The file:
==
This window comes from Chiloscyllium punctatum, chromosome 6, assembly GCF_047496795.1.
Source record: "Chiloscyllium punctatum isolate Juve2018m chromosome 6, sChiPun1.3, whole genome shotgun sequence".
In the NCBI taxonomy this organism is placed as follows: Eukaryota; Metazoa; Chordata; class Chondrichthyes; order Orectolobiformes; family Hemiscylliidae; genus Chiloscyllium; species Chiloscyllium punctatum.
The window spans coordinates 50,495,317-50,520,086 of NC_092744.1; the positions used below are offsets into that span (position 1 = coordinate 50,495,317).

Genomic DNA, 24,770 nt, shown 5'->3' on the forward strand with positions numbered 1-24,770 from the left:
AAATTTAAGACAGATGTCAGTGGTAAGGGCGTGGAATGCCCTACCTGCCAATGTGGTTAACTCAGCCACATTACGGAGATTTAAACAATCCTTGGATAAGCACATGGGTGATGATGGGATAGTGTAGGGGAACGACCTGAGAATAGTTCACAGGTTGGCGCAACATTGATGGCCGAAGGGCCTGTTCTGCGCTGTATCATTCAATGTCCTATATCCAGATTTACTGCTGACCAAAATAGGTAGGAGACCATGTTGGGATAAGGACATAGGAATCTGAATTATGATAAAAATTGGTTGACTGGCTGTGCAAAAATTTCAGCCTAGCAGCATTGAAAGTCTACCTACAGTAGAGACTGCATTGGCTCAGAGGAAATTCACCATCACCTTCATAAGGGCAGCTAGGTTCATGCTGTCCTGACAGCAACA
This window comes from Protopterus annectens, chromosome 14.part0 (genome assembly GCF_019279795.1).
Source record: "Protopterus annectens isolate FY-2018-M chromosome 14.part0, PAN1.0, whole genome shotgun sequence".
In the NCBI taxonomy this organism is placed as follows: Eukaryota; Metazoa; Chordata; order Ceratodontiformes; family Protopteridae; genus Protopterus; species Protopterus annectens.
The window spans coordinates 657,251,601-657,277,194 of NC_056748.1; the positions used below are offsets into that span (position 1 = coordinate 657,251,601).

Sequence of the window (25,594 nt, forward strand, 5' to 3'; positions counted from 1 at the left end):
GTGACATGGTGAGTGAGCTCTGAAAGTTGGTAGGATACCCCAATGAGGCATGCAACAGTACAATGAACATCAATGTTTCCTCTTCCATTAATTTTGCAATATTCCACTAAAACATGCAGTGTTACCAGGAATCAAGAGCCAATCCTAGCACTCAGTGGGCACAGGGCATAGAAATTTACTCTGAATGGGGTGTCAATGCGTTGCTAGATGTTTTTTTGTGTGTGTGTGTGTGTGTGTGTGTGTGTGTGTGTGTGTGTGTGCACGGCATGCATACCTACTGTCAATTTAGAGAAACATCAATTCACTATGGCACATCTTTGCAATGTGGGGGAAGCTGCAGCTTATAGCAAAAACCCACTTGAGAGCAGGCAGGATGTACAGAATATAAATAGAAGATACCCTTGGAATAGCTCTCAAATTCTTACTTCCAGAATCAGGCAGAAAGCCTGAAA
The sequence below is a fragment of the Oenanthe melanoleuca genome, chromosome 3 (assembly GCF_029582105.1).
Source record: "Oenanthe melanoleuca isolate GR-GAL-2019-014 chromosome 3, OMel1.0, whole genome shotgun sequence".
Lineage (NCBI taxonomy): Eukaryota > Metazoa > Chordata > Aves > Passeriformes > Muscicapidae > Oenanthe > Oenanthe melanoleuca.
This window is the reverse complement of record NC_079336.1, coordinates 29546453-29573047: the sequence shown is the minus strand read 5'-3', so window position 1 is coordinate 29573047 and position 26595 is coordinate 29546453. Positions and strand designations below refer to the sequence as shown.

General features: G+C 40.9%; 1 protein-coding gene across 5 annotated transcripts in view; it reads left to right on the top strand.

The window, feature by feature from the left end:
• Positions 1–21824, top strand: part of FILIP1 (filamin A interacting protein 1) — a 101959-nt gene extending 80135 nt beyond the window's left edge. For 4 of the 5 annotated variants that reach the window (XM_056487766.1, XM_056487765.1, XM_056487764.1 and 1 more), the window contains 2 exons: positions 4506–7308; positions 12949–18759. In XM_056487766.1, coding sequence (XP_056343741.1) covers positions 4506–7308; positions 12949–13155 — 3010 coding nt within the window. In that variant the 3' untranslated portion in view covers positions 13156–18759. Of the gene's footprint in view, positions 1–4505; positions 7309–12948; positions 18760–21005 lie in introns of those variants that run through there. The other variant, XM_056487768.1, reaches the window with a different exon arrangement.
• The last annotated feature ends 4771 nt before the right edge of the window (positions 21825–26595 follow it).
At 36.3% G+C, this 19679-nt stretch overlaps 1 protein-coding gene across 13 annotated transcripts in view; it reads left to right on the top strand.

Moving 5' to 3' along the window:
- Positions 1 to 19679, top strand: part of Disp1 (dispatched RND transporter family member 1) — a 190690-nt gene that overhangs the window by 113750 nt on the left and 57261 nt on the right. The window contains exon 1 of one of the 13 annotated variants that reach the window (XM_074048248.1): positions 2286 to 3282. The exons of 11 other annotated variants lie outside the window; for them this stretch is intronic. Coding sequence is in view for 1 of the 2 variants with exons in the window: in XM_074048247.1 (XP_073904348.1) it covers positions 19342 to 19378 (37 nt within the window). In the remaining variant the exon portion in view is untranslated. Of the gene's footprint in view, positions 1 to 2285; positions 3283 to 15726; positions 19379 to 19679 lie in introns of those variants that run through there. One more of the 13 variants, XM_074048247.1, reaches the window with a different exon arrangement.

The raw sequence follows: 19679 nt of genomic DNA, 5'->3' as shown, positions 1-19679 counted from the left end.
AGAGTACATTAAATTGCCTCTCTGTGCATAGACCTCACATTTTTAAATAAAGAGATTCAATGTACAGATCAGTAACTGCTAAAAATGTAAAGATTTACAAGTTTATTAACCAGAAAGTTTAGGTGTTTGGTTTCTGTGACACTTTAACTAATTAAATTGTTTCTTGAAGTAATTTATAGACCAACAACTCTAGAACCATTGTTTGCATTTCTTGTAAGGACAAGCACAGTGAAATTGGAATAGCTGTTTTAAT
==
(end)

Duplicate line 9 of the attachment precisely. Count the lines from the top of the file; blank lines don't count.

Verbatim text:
In the NCBI taxonomy this organism is placed as follows: Eukaryota; Metazoa; Chordata; order Ceratodontiformes; family Protopteridae; genus Protopterus; species Protopterus annectens.